I've always been told becoming a parent is a feeling you can't imagine until you experience it for yourself. If and when I experience it, I worry that it won't feel like I expect it to. That I won't feel connected to my child if we are not biologically related. I'm sure every gay couple gets the question, "Yeah, but which one of you is the father?" I can't speak for others, but I'm not offended by the question. I just don't know if I want the answer. I think that if I never know, I can sleep peacefully knowing that there's a shot any child I have via surrogacy is mine. On the other hand, is that a selfish thing to do? If their doctor asks me a question about family medical history, I may not be able to give a definitive answer. Every family tree assignment they get in school is about to get super complicated, and teachers may not appreciate the celebrities I tell my children to put down for the answers that I don't know. Either way, until I get there, I guess there's no knowing how I'll feel and how I'll deal with it. I still know that the costs could keep me from achieving my dream of a family
It's a Hard Knock Life for Us – Annie
Kids seem to have a hard enough time growing up. I can only think that having gay parents might add a whole new set of challenges to the mix. Therefore I have questions about raising my future kids, that I'm hoping some other dads might be able to answer.
- Were you worried about your children entering the school system? With variations of views on same-sex partnerships, should it be expected that teachers might be prejudiced against my child? If so, how should I handle it/how did you handle it?
- Are there things that you worry will be hard to teach your children without a parenting team member of the opposite sex? If I were to have a daughter, I'm sure there are many conversations about being a woman that I could not have easily. How does one ensure that their child has a role model of the opposite sex so that they learn respect and perspective?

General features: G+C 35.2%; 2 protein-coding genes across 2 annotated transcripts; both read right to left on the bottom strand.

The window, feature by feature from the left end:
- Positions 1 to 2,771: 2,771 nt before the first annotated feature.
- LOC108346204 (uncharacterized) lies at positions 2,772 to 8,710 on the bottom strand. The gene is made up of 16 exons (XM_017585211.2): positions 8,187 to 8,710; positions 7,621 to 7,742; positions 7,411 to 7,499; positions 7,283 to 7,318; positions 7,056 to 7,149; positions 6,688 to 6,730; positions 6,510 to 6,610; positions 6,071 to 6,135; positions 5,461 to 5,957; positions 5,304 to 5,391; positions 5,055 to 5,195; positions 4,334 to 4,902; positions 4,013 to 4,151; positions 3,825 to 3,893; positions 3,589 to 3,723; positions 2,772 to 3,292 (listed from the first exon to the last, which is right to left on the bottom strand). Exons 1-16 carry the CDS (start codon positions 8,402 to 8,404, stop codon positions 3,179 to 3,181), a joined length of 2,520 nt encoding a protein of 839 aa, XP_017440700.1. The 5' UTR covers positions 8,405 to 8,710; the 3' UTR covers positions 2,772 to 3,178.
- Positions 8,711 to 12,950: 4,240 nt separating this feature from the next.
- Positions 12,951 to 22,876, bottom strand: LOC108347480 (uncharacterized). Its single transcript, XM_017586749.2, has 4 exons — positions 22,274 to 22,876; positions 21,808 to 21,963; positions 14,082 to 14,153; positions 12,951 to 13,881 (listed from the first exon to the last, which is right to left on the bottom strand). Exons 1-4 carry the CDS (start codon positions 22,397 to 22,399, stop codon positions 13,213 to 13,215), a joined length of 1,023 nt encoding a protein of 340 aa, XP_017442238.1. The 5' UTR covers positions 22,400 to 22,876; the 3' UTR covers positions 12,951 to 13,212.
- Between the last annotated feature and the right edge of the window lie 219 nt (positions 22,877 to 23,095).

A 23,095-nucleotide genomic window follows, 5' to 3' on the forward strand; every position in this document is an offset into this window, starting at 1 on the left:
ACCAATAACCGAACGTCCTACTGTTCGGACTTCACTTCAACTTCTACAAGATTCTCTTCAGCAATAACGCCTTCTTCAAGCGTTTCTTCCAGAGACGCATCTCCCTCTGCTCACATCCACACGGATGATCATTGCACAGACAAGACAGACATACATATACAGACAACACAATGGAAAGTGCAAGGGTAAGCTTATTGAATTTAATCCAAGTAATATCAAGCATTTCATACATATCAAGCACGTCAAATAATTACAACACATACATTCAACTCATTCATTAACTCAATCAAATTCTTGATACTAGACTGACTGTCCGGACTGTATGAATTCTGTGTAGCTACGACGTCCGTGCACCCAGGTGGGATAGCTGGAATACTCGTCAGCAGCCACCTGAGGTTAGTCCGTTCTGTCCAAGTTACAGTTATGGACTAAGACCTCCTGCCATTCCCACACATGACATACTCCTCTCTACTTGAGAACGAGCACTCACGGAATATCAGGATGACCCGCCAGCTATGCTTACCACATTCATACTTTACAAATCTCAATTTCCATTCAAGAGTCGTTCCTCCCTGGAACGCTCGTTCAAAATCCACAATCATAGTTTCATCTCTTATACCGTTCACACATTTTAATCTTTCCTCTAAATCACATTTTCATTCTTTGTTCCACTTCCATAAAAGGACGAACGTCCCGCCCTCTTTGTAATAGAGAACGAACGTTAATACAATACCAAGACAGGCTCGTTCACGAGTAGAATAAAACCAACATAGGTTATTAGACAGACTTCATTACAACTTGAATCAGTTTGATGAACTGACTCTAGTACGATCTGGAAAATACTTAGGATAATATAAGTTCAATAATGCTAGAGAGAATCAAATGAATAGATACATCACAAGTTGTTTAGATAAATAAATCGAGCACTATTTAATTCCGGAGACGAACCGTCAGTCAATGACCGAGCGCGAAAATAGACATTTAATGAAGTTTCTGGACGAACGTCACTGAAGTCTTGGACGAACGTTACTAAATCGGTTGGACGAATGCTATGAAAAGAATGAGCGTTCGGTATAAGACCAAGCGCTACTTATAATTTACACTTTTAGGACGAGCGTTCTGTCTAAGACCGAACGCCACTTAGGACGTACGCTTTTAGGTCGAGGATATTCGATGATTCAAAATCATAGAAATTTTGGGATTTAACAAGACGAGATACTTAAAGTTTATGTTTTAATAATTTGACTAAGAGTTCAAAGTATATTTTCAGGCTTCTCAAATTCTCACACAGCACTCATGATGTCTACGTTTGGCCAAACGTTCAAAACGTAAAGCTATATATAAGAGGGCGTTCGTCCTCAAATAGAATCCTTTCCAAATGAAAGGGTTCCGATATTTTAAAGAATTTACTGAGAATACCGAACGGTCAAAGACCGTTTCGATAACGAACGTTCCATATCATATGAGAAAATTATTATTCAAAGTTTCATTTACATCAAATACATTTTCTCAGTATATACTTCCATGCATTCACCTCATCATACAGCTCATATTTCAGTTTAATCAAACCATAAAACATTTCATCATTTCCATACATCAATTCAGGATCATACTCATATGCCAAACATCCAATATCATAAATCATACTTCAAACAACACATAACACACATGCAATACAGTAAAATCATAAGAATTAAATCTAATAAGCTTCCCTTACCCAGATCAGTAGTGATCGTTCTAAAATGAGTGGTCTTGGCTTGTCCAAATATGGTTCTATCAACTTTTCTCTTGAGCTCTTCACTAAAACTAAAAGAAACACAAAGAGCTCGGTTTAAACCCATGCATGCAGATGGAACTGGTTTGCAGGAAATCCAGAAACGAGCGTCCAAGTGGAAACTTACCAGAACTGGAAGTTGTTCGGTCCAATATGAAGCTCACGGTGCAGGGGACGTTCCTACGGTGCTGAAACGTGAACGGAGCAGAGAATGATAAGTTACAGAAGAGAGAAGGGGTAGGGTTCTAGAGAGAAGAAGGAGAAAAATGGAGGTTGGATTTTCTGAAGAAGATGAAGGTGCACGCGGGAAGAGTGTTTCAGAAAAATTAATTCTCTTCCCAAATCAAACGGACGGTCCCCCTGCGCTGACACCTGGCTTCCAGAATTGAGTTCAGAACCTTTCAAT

On a more positive note, I will say that some of the most fun and exciting things in my life have started with stress and worry. Every day I push forward toward my goal, and I hope that one day all the stress and worry I feel will result in something.
Editor's Note: We are so proud to be able to highlight Mario's personal story and his efforts to make LGBTQ family building more affordable, and hopefully approachable, for all. If you'd like to learn more about Affordable Families, feel free to visit the site here.
Unfortunately, even as we push for family building inclusivity, the cost of LGBTQ family building continues to be a prohibitive factor for many hopeful moms and dads to be. If you would like to learn more about equal benefits in the workplace, check out this article. To read more about how you can advocate for yourself with your H.R. department within your own organization, click the link below.
Mario Leigh is a 23-year-old recent college graduate from Marist College, currently working in the Aerospace Digital Technology industry. Mario recognized the disparities surrounding the coverage of fertility treatments across the united states and decided to take action. Using his background in leadership and experience working for Congress in Washington D.C. Mario created Affordable Families as a way to unite the community, legislators, and organizations in the fight against infertility. Mario is passionate about expanding access to fertility treatment to all who need it including members of the LGBTQ+ Community.